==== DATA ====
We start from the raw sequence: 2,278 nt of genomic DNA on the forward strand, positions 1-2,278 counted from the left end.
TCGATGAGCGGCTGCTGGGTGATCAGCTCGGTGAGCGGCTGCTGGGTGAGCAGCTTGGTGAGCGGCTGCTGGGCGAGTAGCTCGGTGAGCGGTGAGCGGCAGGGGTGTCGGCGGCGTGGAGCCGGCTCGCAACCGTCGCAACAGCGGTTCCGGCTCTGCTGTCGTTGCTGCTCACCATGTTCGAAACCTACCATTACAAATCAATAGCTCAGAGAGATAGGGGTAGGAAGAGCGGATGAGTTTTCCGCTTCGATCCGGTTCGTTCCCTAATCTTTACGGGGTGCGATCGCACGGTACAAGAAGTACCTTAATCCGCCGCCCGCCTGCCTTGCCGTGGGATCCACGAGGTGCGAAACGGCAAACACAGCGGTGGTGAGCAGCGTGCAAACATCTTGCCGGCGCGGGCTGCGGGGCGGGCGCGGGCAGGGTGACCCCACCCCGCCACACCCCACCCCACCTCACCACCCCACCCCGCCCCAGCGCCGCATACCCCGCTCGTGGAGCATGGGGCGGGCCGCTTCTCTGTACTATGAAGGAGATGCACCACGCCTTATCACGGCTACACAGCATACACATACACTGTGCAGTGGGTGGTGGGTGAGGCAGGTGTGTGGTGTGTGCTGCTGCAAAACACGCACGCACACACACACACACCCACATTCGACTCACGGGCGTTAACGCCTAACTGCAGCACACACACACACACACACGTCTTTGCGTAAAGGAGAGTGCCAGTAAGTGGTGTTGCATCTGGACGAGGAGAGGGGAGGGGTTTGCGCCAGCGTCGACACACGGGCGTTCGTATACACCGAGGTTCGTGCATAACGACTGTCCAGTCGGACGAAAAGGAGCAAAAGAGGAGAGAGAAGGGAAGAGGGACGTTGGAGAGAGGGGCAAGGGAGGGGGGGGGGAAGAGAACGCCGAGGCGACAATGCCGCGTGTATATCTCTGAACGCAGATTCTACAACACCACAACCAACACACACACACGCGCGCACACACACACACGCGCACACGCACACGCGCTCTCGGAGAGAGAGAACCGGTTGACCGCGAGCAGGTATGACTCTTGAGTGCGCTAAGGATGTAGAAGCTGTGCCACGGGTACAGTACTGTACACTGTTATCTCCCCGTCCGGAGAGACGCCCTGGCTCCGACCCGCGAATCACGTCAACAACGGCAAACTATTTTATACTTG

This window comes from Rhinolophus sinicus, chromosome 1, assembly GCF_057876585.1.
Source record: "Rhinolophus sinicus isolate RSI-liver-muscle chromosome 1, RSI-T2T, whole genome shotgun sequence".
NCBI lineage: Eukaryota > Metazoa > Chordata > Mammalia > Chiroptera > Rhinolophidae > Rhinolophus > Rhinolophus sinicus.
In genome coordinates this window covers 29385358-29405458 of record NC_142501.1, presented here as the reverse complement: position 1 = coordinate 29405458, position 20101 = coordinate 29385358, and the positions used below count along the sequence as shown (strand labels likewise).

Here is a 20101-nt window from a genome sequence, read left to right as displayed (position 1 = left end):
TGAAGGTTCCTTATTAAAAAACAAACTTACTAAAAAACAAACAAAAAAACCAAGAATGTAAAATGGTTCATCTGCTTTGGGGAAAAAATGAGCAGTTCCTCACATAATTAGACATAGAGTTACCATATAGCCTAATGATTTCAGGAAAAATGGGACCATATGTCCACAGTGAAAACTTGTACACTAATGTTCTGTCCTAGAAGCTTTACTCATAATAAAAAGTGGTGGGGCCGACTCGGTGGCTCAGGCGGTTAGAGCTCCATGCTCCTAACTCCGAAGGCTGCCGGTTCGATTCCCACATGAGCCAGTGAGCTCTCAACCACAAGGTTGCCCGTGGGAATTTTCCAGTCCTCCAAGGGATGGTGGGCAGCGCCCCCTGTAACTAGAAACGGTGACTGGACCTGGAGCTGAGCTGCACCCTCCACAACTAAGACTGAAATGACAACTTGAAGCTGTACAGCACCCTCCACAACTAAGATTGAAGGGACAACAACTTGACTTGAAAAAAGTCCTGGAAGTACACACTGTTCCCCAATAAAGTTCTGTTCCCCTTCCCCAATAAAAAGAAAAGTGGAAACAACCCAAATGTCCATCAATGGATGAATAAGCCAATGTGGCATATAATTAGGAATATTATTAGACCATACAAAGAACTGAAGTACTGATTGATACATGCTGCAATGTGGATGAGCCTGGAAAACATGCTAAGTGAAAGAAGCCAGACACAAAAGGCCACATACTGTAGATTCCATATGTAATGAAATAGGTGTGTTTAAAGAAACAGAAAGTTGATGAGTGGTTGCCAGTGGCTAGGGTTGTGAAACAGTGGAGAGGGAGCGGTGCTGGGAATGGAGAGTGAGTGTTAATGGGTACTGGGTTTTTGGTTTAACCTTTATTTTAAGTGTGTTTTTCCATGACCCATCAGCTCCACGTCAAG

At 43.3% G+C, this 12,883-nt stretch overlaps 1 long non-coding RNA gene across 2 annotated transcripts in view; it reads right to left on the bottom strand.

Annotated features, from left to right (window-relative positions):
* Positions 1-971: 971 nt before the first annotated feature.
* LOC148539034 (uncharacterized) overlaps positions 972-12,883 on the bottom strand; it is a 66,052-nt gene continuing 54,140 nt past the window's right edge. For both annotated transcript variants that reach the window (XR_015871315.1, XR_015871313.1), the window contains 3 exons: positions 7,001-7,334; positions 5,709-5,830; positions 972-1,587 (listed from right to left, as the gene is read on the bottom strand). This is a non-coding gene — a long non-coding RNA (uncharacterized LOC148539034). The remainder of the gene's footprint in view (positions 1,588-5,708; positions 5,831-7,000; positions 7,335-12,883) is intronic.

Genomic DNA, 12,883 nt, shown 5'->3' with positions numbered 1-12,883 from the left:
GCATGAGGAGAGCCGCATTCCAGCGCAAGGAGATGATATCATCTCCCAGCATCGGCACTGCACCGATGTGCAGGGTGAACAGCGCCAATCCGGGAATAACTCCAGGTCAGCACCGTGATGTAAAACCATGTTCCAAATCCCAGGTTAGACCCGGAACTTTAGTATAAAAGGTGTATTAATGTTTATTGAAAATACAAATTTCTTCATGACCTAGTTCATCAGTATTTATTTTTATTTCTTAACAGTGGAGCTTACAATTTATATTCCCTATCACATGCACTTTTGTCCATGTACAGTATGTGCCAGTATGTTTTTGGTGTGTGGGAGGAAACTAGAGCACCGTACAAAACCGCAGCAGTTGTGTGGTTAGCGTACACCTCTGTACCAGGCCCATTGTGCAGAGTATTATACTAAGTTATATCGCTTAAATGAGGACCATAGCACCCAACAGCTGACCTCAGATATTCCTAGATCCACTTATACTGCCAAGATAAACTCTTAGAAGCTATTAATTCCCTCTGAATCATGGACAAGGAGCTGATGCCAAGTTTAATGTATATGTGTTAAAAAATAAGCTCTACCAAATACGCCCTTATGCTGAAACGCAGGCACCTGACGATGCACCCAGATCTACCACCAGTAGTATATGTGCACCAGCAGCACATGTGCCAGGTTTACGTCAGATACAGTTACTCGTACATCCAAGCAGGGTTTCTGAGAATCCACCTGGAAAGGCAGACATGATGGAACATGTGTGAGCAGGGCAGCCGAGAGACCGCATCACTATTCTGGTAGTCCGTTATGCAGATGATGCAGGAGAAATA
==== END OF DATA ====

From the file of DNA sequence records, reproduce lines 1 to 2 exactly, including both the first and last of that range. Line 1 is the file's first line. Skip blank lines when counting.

We start from the raw sequence: 2,278 nt of genomic DNA on the forward strand, positions 1-2,278 counted from the left end.
TCGATGAGCGGCTGCTGGGTGATCAGCTCGGTGAGCGGCTGCTGGGTGAGCAGCTTGGTGAGCGGCTGCTGGGCGAGTAGCTCGGTGAGCGGTGAGCGGCAGGGGTGTCGGCGGCGTGGAGCCGGCTCGCAACCGTCGCAACAGCGGTTCCGGCTCTGCTGTCGTTGCTGCTCACCATGTTCGAAACCTACCATTACAAATCAATAGCTCAGAGAGATAGGGGTAGGAAGAGCGGATGAGTTTTCCGCTTCGATCCGGTTCGTTCCCTAATCTTTACGGGGTGCGATCGCACGGTACAAGAAGTACCTTAATCCGCCGCCCGCCTGCCTTGCCGTGGGATCCACGAGGTGCGAAACGGCAAACACAGCGGTGGTGAGCAGCGTGCAAACATCTTGCCGGCGCGGGCTGCGGGGCGGGCGCGGGCAGGGTGACCCCACCCCGCCACACCCCACCCCACCTCACCACCCCACCCCGCCCCAGCGCCGCATACCCCGCTCGTGGAGCATGGGGCGGGCCGCTTCTCTGTACTATGAAGGAGATGCACCACGCCTTATCACGGCTACACAGCATACACATACACTGTGCAGTGGGTGGTGGGTGAGGCAGGTGTGTGGTGTGTGCTGCTGCAAAACACGCACGCACACACACACACACCCACATTCGACTCACGGGCGTTAACGCCTAACTGCAGCACACACACACACACACACGTCTTTGCGTAAAGGAGAGTGCCAGTAAGTGGTGTTGCATCTGGACGAGGAGAGGGGAGGGGTTTGCGCCAGCGTCGACACACGGGCGTTCGTATACACCGAGGTTCGTGCATAACGACTGTCCAGTCGGACGAAAAGGAGCAAAAGAGGAGAGAGAAGGGAAGAGGGACGTTGGAGAGAGGGGCAAGGGAGGGGGGGGGGAAGAGAACGCCGAGGCGACAATGCCGCGTGTATATCTCTGAACGCAGATTCTACAACACCACAACCAACACACACACACGCGCGCACACACACACACGCGCACACGCACACGCGCTCTCGGAGAGAGAGAACCGGTTGACCGCGAGCAGGTATGACTCTTGAGTGCGCTAAGGATGTAGAAGCTGTGCCACGGGTACAGTACTGTACACTGTTATCTCCCCGTCCGGAGAGACGCCCTGGCTCCGACCCGCGAATCACGTCAACAACGGCAAACTATTTTATACTTG